Meadow buys Helen Keller HQ in DoBro for $54M
Firm plans $10M renovation of 57 Willoughby
Meadow Partners paid $54 million for a Downtown Brooklyn office building with more than 100,000 square feet in unused development rights, sources told The Real Deal.
The seller and longtime occupant of the 96,000-square-foot property at 57-63 Willoughby Street is the nonprofit Helen Keller Services for the Blind.
The deal closed for just over $270 per buildable square foot, though when the building hit the market last October, sources said it would trade for about $400 a foot.
Meadow secured a five-year, $50.2 million acquisition loan from Square Mile Capital, said JLL, which brokered the financing. The financing includes about $10 million toward future leasing costs and building renovations, sources said.
Meadow, a Midtown East-based investment firm led by Jeffrey Kaplan, plans to upgrade the common areas and lease the space soon being vacated by Helen Keller, sources said. The nonprofit, which occupied 20,900 square feet across two floors, is in the process of vacating part of that space.
Sources said Helen Keller, which helps the blind and visually impaired gain independence, has not yet finalized its move to another location in the city.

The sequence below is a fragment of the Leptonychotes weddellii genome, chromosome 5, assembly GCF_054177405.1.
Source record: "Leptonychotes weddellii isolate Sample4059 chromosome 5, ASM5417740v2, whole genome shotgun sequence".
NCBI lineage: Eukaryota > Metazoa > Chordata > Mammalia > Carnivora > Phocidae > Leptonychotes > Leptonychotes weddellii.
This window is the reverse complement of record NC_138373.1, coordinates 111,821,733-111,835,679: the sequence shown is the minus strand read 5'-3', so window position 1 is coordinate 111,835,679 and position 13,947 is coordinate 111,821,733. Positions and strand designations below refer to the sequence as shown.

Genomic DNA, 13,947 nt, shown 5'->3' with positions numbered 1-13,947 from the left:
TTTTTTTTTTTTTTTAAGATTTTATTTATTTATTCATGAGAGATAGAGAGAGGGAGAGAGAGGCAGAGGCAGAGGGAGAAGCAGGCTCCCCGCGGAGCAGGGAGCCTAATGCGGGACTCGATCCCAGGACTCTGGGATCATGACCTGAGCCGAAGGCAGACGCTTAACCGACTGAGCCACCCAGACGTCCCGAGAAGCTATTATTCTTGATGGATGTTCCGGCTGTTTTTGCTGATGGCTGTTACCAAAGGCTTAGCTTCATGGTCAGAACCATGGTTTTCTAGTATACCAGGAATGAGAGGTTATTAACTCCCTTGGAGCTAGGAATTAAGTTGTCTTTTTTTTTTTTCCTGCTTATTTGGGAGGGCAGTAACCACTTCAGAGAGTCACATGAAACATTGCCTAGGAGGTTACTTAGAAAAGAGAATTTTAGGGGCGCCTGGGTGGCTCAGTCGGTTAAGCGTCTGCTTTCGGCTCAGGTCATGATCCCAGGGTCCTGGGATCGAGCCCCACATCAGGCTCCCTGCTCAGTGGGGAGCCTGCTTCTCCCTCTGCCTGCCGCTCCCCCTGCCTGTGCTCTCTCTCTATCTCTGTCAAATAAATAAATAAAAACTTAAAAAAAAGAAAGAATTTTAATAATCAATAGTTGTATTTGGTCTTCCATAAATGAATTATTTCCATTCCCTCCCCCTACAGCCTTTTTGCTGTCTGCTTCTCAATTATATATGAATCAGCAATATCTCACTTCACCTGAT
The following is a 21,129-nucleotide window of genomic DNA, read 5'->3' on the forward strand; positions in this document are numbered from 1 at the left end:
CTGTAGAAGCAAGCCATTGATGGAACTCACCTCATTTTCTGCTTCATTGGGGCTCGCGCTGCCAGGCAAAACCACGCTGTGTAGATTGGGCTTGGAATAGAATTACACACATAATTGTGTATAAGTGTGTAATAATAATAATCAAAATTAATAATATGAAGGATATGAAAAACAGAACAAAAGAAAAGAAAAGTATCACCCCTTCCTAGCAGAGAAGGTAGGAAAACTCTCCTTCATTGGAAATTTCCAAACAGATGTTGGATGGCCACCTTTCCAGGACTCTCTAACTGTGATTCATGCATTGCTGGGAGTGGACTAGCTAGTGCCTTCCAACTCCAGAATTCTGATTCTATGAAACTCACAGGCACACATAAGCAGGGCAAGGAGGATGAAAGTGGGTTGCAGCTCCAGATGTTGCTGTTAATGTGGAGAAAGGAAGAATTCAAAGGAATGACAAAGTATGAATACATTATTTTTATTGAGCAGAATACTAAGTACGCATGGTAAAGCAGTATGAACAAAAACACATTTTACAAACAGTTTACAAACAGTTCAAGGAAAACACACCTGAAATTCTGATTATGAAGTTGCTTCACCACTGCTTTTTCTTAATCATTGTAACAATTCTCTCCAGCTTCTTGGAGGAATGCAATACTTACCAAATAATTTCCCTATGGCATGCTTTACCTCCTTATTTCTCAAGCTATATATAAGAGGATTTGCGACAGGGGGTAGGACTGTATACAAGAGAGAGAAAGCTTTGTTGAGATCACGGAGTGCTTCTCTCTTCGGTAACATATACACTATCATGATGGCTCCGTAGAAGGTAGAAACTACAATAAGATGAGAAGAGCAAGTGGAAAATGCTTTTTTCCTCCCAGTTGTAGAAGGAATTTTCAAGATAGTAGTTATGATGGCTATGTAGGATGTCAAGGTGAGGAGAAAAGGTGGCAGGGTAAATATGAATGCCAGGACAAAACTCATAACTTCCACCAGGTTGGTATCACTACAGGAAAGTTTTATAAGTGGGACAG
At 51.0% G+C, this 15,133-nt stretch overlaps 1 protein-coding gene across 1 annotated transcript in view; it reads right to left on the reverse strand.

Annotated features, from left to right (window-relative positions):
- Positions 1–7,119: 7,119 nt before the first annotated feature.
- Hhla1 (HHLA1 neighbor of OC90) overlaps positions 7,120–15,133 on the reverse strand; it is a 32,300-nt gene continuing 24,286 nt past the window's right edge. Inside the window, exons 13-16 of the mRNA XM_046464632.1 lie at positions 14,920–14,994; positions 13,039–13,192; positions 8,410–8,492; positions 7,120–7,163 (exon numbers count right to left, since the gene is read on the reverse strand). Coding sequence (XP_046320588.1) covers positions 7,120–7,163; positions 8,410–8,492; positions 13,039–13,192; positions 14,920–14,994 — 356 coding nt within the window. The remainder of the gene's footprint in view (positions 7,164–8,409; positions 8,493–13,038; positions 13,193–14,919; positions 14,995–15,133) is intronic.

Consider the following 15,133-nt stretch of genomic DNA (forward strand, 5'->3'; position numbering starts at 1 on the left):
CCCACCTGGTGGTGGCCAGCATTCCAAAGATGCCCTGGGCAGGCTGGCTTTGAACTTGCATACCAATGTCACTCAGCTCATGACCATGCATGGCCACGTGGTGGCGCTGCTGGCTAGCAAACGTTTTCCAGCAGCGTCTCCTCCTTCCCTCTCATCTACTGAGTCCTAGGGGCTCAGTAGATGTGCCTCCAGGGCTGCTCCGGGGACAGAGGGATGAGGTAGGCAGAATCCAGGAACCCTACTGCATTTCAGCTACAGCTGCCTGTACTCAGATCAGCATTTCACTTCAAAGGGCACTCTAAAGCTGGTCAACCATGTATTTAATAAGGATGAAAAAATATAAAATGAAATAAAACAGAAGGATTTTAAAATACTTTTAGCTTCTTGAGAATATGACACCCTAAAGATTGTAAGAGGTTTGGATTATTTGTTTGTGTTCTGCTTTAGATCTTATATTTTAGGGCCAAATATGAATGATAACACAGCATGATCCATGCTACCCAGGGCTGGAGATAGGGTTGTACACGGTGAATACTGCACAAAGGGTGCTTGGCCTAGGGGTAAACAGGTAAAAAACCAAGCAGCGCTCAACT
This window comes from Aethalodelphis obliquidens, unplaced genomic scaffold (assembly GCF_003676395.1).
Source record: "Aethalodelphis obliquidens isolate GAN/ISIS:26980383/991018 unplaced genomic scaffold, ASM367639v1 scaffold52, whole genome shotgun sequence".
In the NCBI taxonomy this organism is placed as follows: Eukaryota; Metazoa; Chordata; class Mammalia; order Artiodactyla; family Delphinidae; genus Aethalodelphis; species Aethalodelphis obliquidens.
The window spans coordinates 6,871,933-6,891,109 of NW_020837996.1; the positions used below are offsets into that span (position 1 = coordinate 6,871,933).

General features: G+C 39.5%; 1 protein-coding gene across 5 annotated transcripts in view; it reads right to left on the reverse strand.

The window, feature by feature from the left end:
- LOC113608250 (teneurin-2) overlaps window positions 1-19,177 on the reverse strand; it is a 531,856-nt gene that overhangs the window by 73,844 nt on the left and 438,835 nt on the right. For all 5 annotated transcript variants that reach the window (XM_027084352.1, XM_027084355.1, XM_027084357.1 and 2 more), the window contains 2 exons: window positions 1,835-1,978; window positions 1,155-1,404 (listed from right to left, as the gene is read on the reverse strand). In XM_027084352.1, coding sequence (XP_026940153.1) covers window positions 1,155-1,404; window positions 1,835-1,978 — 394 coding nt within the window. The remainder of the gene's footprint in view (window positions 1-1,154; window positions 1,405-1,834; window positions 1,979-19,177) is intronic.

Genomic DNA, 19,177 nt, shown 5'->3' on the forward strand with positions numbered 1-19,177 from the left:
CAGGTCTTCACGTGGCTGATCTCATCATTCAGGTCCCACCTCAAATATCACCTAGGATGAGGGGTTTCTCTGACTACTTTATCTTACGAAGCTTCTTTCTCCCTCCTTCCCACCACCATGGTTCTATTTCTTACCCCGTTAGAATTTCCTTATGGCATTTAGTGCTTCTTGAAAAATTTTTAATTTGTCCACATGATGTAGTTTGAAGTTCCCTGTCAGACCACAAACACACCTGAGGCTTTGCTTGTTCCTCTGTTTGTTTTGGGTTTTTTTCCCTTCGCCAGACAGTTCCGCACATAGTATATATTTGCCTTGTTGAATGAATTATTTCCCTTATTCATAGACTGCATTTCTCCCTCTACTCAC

The six-story building is otherwise fully leased to nonprofit Housing Works and others. A 9,450-square-foot retail component spans the full ground floor.
The property has a total of 198,300 buildable square feet, records show.
CBRE’s Darcy Stacom, Bill Shanahan, Tim Sheehan, Ned Midgley and Dan Kaplan represented Helen Keller in the sale, while JLL’s Aaron Appel, Jonathan Schwartz and Michael Diaz arranged the financing.
Average office asking rent in Downtown Brooklyn was $41 per square foot, according to Newmark Grubb Knight Frank data.
While Meadow has opted not to convert the office building to residential, the firm did complete a similar conversion earlier this year in Long Island City. As it neared the end of the project in February, Meadow entered contract to sell the 111,000-square-foot building to the World Wide Group for about $70 million.